Friday, 24 February 2017

Another female cyclist attacked in less than a year!!! (22 February 2017)

The night, after the attack!
With concerned friends

It's not easy to be Peter Khaw Chun Kok's daughter. The man was an athlete having done numerous Penang Bridge Runs and riding events aplenty. He was as fit as a fiddle even to the day he passed away.

When Claudine started riding back in August 2014, he constantly encouraged her. He was a mentor to many aspiring athletes. Besides, he had always encouraged his beloved daughter to take up the sport but at that time, she was reluctant having been away from active sports for more than 20 years.

Thus, when Peter was called back to God on August 2015, due to a freak accident, Sue had a hard time coming to terms with his passing. Inheriting his bikes had driven her to take up riding and running. Every ride and run was dedicated to him.

In just over a year, she has completed her first BRM200

There were bittersweet moments. While many showed her support, there were some who did not. Rejections drove her to do better. She trained hard in running and riding. Every weekends, weekdays, mornings and nights sees her at the sport.

Last Wednesday night was one such night. As usual, she will go to Taman Impian Emas to train on her dualthon. This has been her training ground for the past 1 year. It is always assumed that this 6 km loop is a safe route as many runners and cyclists alike ply this area. Every 5 minutes or less, a fellow friend will pass by with a greeting.

On that fateful night, Sue had noticed her assailant even on her first loop. Later, she saw him speaking suspiciously on his handphone. When he brought his motorcycle next to her, she knew something was not right.

Sue warned him the peloton was on their way when he asked her if she was alone. Desperate and looking for an escape route on the main road, she turned into the smaller residential road but was too late!

It was a strange attempt to either accost her or push her down so he could rob her. His hands went for her chest area! Swerving to avoid his sudden gesture, she fell to the ground. When the mugger made a U-turn to return for her, Sue quickly removed her front lights, waving it as a beacon while calling out frantically for help.

Sadly, even though the villain abadoned his attempt, the 2 cars that sped past her at the most crucial moment did not stop. She was alone and in pain for a few minutes before the peloton reached her!

In times of adversities, some friends stood out. GDC took care of her, returning to base to bring a van for her rescue. They tried to make her as comfortable as they could until Azmi's arrival.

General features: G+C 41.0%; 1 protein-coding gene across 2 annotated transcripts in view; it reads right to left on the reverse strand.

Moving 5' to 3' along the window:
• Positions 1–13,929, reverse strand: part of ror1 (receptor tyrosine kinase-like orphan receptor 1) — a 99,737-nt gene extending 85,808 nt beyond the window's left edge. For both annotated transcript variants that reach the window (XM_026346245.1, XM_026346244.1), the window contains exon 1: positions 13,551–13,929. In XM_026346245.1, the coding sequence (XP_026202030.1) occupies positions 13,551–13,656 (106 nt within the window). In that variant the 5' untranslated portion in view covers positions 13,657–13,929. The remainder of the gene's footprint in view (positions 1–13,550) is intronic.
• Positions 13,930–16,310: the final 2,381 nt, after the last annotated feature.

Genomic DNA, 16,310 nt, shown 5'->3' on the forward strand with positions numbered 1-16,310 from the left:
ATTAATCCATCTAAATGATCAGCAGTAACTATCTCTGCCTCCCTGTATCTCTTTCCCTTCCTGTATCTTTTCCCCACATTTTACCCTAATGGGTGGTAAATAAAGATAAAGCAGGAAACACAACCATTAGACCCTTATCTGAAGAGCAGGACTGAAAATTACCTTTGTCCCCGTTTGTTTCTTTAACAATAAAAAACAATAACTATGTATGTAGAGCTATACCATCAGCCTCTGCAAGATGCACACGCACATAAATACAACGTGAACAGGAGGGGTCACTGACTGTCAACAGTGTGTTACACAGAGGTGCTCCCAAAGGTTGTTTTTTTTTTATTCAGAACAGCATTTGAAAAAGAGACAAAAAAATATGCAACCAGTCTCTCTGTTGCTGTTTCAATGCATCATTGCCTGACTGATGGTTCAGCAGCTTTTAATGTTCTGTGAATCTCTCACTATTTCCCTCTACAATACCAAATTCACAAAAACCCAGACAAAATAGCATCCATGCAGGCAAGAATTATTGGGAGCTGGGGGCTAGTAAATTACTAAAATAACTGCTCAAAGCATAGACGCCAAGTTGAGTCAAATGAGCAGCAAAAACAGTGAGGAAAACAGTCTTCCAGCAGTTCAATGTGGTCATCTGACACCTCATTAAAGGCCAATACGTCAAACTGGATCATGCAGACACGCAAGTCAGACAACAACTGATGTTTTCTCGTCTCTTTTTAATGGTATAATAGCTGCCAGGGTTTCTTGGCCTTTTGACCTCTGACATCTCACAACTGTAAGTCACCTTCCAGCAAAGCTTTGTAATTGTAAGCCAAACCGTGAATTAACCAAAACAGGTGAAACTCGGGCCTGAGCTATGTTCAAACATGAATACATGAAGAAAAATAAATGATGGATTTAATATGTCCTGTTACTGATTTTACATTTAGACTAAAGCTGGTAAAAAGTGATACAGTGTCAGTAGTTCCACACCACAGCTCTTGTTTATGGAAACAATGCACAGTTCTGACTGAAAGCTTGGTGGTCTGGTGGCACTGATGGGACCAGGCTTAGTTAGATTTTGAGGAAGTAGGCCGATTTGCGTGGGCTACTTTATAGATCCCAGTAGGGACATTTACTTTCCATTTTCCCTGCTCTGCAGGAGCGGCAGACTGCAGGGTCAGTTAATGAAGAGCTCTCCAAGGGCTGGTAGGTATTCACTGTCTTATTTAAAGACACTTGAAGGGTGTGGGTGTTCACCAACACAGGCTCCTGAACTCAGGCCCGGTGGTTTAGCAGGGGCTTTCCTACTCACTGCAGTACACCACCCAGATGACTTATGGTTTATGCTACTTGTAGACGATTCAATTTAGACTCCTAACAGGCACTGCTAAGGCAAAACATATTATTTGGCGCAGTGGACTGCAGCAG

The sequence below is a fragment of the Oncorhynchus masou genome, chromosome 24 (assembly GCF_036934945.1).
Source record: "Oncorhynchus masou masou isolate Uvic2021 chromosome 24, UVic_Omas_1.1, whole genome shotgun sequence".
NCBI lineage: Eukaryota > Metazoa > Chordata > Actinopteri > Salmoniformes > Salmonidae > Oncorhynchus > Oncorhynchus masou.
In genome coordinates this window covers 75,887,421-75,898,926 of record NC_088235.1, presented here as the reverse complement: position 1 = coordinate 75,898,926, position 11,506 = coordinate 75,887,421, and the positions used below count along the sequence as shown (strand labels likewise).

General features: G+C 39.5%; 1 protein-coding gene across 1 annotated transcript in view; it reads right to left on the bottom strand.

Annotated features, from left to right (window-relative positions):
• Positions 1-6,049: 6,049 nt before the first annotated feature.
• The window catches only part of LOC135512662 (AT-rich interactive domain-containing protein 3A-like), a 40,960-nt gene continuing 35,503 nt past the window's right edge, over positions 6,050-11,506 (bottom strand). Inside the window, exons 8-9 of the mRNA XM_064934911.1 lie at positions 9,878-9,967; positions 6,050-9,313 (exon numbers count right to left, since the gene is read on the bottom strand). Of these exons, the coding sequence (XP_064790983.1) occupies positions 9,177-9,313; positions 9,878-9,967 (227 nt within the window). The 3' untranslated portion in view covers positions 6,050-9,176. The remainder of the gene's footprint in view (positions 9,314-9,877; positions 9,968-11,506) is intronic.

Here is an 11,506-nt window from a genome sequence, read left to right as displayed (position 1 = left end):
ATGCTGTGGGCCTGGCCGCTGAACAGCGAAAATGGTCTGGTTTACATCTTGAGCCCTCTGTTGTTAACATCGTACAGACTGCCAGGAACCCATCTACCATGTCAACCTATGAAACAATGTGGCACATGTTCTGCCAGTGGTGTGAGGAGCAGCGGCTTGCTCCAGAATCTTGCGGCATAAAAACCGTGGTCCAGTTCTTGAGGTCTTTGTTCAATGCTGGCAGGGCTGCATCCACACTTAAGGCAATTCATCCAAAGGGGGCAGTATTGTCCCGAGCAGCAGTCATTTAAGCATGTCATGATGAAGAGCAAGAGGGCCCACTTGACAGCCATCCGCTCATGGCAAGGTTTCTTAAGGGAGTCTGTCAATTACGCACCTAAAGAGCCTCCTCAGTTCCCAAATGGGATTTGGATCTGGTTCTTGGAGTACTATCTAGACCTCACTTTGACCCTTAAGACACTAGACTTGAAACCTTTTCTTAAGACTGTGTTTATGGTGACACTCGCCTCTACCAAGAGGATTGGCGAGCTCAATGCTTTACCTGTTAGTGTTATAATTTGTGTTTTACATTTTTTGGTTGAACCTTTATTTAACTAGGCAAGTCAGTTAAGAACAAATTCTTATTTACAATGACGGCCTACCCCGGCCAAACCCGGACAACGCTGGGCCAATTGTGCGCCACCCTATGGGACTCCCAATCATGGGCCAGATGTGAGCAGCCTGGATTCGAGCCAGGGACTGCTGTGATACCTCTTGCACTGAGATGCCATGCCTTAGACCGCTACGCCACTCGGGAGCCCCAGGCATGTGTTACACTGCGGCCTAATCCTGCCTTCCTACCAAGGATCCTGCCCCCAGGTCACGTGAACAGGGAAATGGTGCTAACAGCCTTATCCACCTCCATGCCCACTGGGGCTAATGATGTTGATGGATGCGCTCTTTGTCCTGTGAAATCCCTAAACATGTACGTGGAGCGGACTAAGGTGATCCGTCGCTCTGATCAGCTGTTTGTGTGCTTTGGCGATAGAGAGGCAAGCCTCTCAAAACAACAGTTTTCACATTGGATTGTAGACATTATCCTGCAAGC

With concerned friends

Sue suffered a dislocated shoulder and bruises on her face, arm and leg. She was put on General Anesthesia before the emergency doctor reduced it back to the normal position. That night, she was warded for observation.

This attack comes as a reminder to all cyclists out there to take extra precautions :

1. Never ride alone. Make sure you are riding with a group of at least 3-4 persons.

2. Never ride in secluded areas. You become an easy target.

3. Never have a set routine and route. It is easier for a stalker to stalk and attack you.

4. As a cyclist, always take care of your teammates. Never leave them behind.

5. Female cyclists should always make sure they are accompanied by at least 2 male friends.

6. Always be aware of your surroundings. Always listen to your instincts on suspicious looking persons.

7. Bring along a loud whistle. 

8. Equipped the bike with a rear camera. It films everything!!!

9. If one is really in threat, stop cycling and use the bike as a shield..

Safety tips, credits to :
1. Jolin Ang
2. Stephen Ngu
3. Ped Al

Related read :

Monday, 20 February 2017

Charcoal Black Ride (18 February 2017)

Close bilateral relationships
At the butterfly interchange, Iskandar Coastal Highway
At the flyover, Lebuh Kota Iskandar
Short regrouping, Taman Nusantara
Short regrouping, Kg Jelutong Tengah
Kids, DON'T try this!!! Performer has been trained by the Royal Circus of London...
At Kg Melayu Dapur Arang
The tyre fix department, finally arriving at Kg Melayu Dapur Arang
"Half a million dollar worth of junk???" Quote adapted from Henry.
Those who feared punctures had a long walk
Low tide at Gelang Patah
Boats stranded
The water is black!!!
The teens, some of whom needs to learn proper riding etiquette
Messy attempt at DAB
Rolling out of Kg Simpamg Arang
Our local escorts
Regrouping at the junction to Kg Sg Arang
Regrouping at the junction to Kg Sg Arang
Regrouping at the junction to Kg Sg Arang
Regrouping at the junction to Kg Sg Arang
Regrouping at the junction to Kg Sg Arang
Regrouping at the junction to Kg Sg Arang
Age does not matter
Legs does not matter
Modesty does not matter

Nestled in the South West fringes of Gelang Patah are several traditional charcoal factories. Here, the countryside is sparsely lined with round, igloo like structures of charcoal kilns which draw the raw materials from the surrounding coastline. While mangrove trees thrive in this brackish water resulting from the meeting of Pulai River and the sea, the river here serves as a passageway allowing their smooth logistics.